Nepali Times
Let them eat burgers


Suraj Man Sunuwar paid Rs 82,000 to a recruiter in Kathmandu for a job in Malaysia. "You are going to work in an American restaurant with an American salary," is what the agent told him.

When he got to Kuala Lumpur in October, the 26-year-old from Taplejung found that his salary at a McDonalds franchise was almost three times less than the RM 1,700 (Rs 35,000) a month that the recruiter had promised. The Nepali recruiter and his Malaysian partner pocketed the rest of the money.

Sunuwar (pictured) has a basic room and gets burgers and fries for meals. "I still spend RM 200 a month on food-I can't eat burgers every day," he says.

Nepalis have a good reputation in Malaysia, mainly because of the British Gurkha soldiers who fought the Japanese during World War II and helped quell a Communist rebellion here in the 1960s.

Many families stayed behind after the war and the Nepali settlements here still celebrate Nepali festivals, but third-generation children are assimilating into Malaysian society.

Despite being cheated on his pay, Sunuwar and workers like him are relatively better off than others who have no jobs when they arrive or are given difficult jobs in oil palm plantations. And although kitchen staff like Sunuwar earn a lot less than Malaysians doing the same jobs despite having a legal work permit, Nepalis without proper papers are exploited more severely.

What partially makes up for all this is that Nepali immigrant workers in Malaysia are respected for their integrity and hard work. A second-generation Indian Malaysian worker, while complaining about discrimination against his own group, told us: "Nepalis are the most honest and disciplined workers in Malaysia."

Mayalsia remains the destination most Nepali migrant workers head for, followed by Qatar and the United Arab Emirates. Nepal's Department of Labour says 41,614 Nepalis have left for Malaysia in the past 10 months, compared with 74,019 last year. The number of Nepalis headed for Qatar last year was 62,705.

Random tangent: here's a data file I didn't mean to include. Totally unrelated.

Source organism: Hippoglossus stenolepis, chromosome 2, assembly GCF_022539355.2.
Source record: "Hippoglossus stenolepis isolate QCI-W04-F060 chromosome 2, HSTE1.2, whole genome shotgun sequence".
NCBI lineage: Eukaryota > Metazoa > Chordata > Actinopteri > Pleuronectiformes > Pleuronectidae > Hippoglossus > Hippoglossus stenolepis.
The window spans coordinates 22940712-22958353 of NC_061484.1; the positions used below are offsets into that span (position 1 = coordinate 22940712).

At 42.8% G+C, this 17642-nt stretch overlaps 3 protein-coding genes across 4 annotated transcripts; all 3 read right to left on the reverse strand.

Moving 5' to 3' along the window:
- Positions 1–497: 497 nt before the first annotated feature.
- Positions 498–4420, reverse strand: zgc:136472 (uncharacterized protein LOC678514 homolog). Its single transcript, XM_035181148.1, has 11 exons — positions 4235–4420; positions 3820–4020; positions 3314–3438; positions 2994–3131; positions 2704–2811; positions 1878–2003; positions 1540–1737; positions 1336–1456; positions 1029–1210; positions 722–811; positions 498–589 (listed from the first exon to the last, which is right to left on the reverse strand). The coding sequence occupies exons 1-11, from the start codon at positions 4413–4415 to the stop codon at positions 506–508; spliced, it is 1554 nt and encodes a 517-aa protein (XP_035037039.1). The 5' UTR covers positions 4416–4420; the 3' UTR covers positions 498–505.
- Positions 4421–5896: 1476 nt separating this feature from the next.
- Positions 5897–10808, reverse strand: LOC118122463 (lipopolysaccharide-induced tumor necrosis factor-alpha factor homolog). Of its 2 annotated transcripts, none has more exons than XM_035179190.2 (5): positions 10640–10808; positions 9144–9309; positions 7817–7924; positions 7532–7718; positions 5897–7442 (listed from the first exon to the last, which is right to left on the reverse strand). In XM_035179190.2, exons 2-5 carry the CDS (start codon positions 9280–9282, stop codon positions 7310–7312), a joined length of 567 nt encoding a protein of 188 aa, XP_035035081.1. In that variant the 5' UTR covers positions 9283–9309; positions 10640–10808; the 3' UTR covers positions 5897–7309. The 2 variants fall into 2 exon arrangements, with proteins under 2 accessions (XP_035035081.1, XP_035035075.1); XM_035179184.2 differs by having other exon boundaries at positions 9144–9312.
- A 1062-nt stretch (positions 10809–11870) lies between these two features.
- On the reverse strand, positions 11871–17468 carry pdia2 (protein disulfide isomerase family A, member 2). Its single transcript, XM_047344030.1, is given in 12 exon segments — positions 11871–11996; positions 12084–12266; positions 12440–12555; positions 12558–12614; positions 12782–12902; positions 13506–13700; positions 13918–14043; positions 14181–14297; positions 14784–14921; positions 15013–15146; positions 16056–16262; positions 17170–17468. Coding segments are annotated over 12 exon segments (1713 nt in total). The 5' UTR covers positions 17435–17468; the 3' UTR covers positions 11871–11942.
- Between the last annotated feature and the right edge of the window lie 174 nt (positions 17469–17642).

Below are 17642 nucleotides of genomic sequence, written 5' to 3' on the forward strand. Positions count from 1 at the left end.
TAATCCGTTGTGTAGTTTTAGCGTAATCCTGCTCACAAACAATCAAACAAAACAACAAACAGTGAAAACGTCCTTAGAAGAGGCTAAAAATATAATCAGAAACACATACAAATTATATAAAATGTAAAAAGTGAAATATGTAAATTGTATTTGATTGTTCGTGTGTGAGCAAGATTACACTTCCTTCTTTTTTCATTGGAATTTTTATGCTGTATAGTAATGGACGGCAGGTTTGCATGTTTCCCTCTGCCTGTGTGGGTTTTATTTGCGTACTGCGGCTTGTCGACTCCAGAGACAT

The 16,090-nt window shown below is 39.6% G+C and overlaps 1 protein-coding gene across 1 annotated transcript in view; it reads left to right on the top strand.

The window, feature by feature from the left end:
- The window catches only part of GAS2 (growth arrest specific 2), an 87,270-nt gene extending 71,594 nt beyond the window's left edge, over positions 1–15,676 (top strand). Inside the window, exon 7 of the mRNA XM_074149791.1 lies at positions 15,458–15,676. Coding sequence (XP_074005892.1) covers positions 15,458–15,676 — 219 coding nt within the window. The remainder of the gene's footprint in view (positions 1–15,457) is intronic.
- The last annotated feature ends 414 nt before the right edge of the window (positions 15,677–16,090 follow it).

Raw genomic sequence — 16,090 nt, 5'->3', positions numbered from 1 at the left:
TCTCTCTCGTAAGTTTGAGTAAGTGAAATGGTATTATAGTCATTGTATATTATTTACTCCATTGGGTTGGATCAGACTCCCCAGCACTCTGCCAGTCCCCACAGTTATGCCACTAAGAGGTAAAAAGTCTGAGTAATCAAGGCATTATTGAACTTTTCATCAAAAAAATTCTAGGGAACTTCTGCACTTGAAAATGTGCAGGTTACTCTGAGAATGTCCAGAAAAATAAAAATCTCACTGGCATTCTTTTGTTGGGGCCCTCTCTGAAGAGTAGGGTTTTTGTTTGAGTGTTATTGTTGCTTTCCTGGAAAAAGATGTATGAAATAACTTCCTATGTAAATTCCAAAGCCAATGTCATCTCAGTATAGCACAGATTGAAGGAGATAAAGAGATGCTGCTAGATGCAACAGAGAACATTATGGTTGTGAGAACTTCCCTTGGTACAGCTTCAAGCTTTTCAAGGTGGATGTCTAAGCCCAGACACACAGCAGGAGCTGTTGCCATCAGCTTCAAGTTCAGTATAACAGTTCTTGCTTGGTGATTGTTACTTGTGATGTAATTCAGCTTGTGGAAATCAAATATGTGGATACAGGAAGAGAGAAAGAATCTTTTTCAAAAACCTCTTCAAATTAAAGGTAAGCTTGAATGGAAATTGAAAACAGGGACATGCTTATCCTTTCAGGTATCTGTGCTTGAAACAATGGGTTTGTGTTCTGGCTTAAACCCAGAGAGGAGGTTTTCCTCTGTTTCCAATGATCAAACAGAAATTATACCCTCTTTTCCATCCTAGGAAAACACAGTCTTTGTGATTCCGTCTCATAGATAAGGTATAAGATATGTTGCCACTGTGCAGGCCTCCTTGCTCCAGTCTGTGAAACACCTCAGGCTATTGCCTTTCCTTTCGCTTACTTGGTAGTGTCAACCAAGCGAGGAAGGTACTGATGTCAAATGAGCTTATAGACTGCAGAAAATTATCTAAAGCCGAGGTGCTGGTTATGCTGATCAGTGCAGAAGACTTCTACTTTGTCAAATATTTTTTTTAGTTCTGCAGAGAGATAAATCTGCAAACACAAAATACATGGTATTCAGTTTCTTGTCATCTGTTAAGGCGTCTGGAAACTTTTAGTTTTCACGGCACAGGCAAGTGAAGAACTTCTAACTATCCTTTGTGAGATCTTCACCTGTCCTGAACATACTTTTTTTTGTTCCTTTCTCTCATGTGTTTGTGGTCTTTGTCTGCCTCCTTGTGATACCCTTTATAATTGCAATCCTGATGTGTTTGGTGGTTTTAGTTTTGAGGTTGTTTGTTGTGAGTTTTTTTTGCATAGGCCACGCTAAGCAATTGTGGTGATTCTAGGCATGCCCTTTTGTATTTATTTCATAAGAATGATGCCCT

The place where Nepalis congregate in Kuala Lumpur is the Kotaraya neighbourhood where every other signboard is in Nepali for restaurants, phone call centres, money transfers and even curio shops and businesses. A stroll through Kotaraya is like walking in New Baneswor. Kiosks sell Nepali magazines and newspapers, and it is clear some Nepalis are doing extremely well.

For somebody like Sunuwar, to find a job in Malaysia and to earn and save enough to send money home is quite an achievement. If there was better regulation and safeguards were in place to prevent exploitation, he could send back even more.

The advent of a republic back home was celebrated by the Nepali immigrant community here. The labour union GEFONT has a chapter in KL to organise Nepali immigrant workers protect their interests and rights. The current Nepali ambassador is a Maoist political appointee, and there are always groups of Nepali workers at the embassy with job problems.

But only the most severely cheated go to the embassy to file a complaint. People like Sunuwar have to take their recruiters' conditions as a given. They know their employers are in a strong position and they don't want to risk being deported. A Nepali worker who took part in a protest rally here last year was sent back to Nepal by the authorities.

There are around 100 Nepalis working at McDonalds outlets in the Kuala Lumpur area, mostly spread out in four to five clusters across Damansara, Ampang Park, KLCC and Petaling Jaya. Sunuwar and his friends hope the new government in Nepal will tighten controls over recruiters so future migrant workers aren't cheated.

"Until that happens, the money you save is just not worth leaving home for," he says with a hint of regret.
With additional reporting by Satish Jung Shah.

The complete radio story on Nepali migrant workers in Malaysia is available at:

Gyanendra Farewell Statement

(11 JAN 2013 - 17 JAN 2013)